CODEX ARABICUS

MS 579
MS Short Title CODEX ARABICUS
Text
  1. BIBLE: APOCRYPHA. TRANSITUS MARIAE (VIRGIN MARY'S ASSUMPTION INTO HEAVEN), BOOKS 1 AND 2
  2. IBN AL'AMA, BISHOP: QUESTIONS ON EDESSA AND B'ARSAMJA
  3. ROMAN PEOPLES' MESSAGE (EPILOGUE OF ACTS OF SARBIL)
  4. BIBLE: JOHN 9:16 - 38
  5. APOLOGY OF CHRISTIANS AGAINST JEWS
Description MS palimpsest on vellum, Syria or Egypt. Text 1 (underlying text): in Syriac, 5th c., 4 ff. 15x23 cm, originally ca. 30x23 cm, 2 columns, 14 lines (originally ca. 28 lines), Syriac estrangela book script. Texts 2-5 (overlying text): In Arabic, Mt. Sinai, ca. 900, 23x15 cm, single column, (22x12 cm), 23-25 lines and 12 long lines in Arabic naskhi book script in old Sinaitic ductus.
Binding Barking, Essex, 1990, green cloth gilt folding case by Aquarius.
Context Part of Codex Arabicus, MS. Sin. Ar. 514, the famous trilingual quintuple p alimpsest, still at Monastery of St. Catherine, Mt. Sinai. After Codex Sinaiticus (4th c.) left the library in 1859, Codex Arabicus is, with Codex Syriacus Rescriptus (5th c.), the oldest and most important codex in the monastery.
Provenance 1. Monastery of St. Catherine, Mt. Sinai (6th - 19th c.); 2. Friedrich Grote, Germany (ca. 1900); 3. Walther Adam, Magdeburg and Goslar, S 5 (1918/30-1964); 4. Carl Wilhelm Adam, Goslar (1964-1987); 5. F. Dörling, Hamburg 1.6.1987:35; 6. Wolfgang Görigk, Germany (1989); 7. Sam Fogg Rare Books Ltd., London.
Commentary

Text 1 is with 4 other Syriac MSS of the 5th c., the earliest extant. The Greek original, sometimes erroneously ascribed to Melito of Sardes, is lost. Mary's departure from this world and assumption into Heaven was first mentioned by Epiphanius in the 370ies. It was condemned as a heretical work in the 6th c. Nevertheless this famous story has been venerated in the Catholic church ever since, and the theme, as coronation of the Virgin in Heaven, has been used over and over again by the world's greatest painters, particularly in the late medieval period and the renaissance. The doctrine was finally dogmatically defined by Pope Pius XII on 1 Nov. 1950.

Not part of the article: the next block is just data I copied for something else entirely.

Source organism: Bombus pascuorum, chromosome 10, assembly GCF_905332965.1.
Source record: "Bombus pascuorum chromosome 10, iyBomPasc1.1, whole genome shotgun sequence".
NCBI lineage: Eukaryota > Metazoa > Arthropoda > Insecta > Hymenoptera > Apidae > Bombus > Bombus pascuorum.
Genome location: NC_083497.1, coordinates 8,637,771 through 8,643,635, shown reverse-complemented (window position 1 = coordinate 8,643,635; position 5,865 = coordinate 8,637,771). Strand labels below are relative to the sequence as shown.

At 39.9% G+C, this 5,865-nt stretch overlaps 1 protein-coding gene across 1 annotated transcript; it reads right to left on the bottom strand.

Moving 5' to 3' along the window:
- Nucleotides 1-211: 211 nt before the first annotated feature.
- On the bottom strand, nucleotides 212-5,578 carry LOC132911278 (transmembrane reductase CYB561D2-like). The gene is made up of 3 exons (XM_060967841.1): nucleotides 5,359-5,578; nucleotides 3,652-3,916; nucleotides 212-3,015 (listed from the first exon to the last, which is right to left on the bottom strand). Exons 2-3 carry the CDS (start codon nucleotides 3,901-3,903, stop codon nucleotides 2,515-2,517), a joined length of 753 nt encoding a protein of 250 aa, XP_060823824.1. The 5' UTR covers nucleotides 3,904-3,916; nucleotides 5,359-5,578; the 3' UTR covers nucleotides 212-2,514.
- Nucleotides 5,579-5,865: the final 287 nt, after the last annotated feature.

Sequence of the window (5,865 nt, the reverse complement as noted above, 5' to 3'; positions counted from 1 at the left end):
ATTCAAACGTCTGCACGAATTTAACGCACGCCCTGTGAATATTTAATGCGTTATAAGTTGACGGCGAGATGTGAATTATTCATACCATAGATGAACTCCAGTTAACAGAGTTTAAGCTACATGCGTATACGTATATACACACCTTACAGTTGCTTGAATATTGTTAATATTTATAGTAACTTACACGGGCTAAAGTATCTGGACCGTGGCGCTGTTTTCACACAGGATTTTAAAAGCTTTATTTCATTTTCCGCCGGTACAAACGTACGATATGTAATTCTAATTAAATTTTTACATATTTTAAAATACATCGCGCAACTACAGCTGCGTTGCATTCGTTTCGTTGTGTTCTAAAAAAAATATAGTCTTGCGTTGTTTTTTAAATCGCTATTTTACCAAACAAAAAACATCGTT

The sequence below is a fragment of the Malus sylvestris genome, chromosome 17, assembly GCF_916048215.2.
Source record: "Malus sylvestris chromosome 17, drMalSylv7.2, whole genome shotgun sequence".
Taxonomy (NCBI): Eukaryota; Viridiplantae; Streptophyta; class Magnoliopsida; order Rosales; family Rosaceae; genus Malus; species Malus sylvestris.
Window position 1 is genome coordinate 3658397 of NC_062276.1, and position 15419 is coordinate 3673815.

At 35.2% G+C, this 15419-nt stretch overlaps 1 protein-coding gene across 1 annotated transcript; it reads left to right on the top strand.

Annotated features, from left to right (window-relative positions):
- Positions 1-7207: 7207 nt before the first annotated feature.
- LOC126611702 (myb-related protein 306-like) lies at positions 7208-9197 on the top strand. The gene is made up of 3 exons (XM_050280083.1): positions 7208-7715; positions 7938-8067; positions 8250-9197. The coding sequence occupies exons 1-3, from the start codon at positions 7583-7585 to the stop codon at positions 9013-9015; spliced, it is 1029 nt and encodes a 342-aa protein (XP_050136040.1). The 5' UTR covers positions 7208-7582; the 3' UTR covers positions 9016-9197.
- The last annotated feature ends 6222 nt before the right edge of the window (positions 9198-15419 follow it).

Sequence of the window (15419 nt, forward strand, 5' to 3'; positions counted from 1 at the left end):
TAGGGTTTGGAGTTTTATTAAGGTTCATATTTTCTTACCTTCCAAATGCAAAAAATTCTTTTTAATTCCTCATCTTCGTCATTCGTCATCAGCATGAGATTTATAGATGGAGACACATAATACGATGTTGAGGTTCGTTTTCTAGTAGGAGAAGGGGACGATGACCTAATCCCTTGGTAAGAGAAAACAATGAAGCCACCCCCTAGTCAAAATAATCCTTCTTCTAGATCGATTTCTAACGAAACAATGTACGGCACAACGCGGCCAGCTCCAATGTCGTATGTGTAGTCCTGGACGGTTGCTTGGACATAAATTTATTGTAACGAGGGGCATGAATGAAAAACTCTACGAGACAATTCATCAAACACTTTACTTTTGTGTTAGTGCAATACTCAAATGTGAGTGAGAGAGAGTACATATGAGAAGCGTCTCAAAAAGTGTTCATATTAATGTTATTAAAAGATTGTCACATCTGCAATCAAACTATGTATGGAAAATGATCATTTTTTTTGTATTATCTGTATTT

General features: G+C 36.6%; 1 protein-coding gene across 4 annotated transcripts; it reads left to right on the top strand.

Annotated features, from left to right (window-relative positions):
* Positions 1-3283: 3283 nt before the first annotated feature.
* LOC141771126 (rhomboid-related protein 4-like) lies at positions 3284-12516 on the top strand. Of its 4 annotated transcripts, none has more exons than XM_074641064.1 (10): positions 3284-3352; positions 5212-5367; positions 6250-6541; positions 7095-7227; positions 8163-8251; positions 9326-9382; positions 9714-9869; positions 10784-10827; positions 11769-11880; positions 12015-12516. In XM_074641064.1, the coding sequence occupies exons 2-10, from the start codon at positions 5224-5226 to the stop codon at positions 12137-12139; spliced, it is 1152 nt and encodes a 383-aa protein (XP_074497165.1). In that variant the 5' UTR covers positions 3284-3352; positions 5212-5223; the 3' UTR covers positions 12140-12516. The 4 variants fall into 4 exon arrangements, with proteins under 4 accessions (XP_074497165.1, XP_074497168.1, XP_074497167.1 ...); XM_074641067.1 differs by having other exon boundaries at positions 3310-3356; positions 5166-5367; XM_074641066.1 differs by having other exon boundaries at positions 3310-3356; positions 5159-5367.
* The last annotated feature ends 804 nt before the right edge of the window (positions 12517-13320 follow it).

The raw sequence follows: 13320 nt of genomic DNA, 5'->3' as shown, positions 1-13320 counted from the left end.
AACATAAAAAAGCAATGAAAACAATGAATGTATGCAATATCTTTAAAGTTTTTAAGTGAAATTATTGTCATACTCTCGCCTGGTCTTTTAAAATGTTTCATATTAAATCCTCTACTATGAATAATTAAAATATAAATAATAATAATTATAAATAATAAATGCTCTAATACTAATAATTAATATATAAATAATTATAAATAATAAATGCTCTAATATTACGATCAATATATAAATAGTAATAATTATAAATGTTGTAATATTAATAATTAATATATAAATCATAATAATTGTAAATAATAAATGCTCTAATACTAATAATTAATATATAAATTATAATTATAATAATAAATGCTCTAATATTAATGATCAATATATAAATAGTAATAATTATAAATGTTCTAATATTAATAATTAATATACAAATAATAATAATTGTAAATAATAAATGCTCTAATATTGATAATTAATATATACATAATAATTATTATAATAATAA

The text is quite specific about its origins and dissemination: " This was written concerning the six books, each book by two of the apostles. – These books were written in Hebrew and Greek and Latin, and the apostles deposited it with Mar John -. Because we apostles are twelve, it is fitting that twelve copies should be written of this book of my Lady Mary, and that a copy should go with each of us -." (Book 4), and "This volume was translated from Greek into Syriac at Ephesus; and was written out and sent to Mount Sinai; and from Mount Sinai it was transcribed and sent to Jerusalem" (Book 1). This 1st book also quotes a letter from Cyrus, bishop of Jerusalem, sent to the brethren at Mount Sinai "We have made inquiries in Jerusalem concerning the book of the departure of my Lady Mary, but we have not found it. We have found, however, an autograph note of James written thus: The six books which were written about the death of my Lady Mary in the year 345 (=33/34 AD), John the young used to carry them, and Paul and Peter and John the young know where they are, because they went along with them from Jerusalem –". The presence of this oldest witness of the text in Codex Arabicus, right from Mount Sinai, adds some credibility to the account in the text, and calls for some re-evaluations of its origins.

Texts 2-3 are all the earliest extant. Text 5 is unique. This part of the palimpsest contains the lowest layer of script (no. 1) and the uppermost (no. 5). The 5 layers are: 1. Syriac 5th c., 2. Syriac 6th c., 3. Greek ca. 600, 4. Arabic ca. 700, and 5. Arabic ca. 900.

There are 20 MSS from Mt. Sinai in The Schøyen Collection. Besides the monastery's own famous library (4300 MSS), only British Library (8 MSS) and The National Library of Russia, St. Petersburg (60 MSS, mostly fragments), have comparable holdings. Assfalg: Syrische Handschriften, pp. 215-20, No. 114, S 5.

See also MS 2752, Bible: Jesus saying: Hail my most chosen Apa Chamoul, Egypt, ca. 550-650
Place of origin Syria or Egypt
Dates 5c AD

Location